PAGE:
Such buses – and in my former life in the English Midlands I went to school on one of these buses every day – are perfectly functional where bus stops are infrequent and buses rarely standing room only. But running through Camden Town at rush hour, they’re wholly unfit for purpose.

A Citypacer. Image: RXUYDC/Wikimedia Commons.

It could have been worse. I didn’t know this at the time, but a few years before the C2 route had been run using Optare City Pacers. Those are, let us be frank, not really buses at all, but minibuses. That’s something the reveals the C2’s origins, as a hopper route to the west end largely intended for the daytime use of Gospel Oak’s pensioners in the years immediately before bus privatisation. (The C11 has a similar origin, taking the same constituency from Archway to England’s Lane.)

Once responsibility for London Buses was moved to the newly established mayoralty, things improved dramatically. Under Ken Livingstone it went double decker in 2005, and 24 hour in 2007. Under Boris Johnson it was extended from its once, and future, terminus of Conduit Street to Victoria Station, swallowing up the cancelled sections of the 8 bus; this extension was quietly disposed of a few years later, once it was clear no one would notice. (I did.)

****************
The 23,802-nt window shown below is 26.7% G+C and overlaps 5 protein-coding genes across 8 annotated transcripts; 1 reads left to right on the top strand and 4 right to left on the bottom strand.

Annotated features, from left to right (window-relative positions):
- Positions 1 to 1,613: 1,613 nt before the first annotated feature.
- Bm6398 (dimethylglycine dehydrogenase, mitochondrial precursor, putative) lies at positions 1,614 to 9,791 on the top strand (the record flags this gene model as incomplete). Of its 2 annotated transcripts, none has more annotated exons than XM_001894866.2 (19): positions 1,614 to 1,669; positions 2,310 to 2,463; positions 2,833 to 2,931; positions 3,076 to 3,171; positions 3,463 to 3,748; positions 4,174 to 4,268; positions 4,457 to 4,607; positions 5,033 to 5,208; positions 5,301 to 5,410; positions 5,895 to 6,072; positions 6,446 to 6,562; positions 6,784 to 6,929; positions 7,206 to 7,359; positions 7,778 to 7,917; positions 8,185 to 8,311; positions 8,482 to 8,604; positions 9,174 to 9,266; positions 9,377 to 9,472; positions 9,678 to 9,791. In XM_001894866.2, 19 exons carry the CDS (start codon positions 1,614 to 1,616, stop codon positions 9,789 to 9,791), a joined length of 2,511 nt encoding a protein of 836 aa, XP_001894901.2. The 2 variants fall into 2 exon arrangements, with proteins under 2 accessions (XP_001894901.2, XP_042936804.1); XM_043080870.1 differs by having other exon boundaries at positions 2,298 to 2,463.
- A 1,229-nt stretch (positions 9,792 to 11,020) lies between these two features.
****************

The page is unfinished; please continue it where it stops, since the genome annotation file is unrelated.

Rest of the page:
In those years I must have taken a C2 the best part of ten thousand times; but for all the years when I wouldn’t have been able to live without the C2, times have reduced its utility, and not just for me. I’m now a 214 sort of guy: these days the top chunk of the C2 route is duplicated exactly by that other bus, which starts up in Highgate Village and, once it gets to Swain’s Lane, follows the same path until the fork of Kentish Town Road and Royal College Street, opposite the long defunct South Kentish Town tube station.

From a few hundred metres below that point, at Camden Gardens, stop C, the 88 starts. That duplicates the rest of the C2’s route, with the exception of the run down Albany Street and onto Great Portland, for much of which the C2 is the only bus.

So the C2, old friend that it is, is pretty redundant in the age of the hopper fare, which allows you to change buses without paying a second fare. That’s even more true now the C2’s otherwise un-serviced stops are being giving over to a re-routed 88, which will pick up the C2’s most northern leg, by not finishing at Camden Gardens anymore and instead going all the way to Parliament Hill Fields. Which will be nice for it.

All this, however, ignores the best reason for getting rid of the C2 (or rather for merging it with the 88, which is what’s actually happening): that first character. The letter. Who wants a bus route with a letter in front of it when even half the night buses don’t have the N anymore? It’s relic of the route’s aforementioned origins as a ‘Camdenhopper’.

That C is twenty five years past its own utility. It’s just untidy. City Metric hates that sort of thing. Get rid.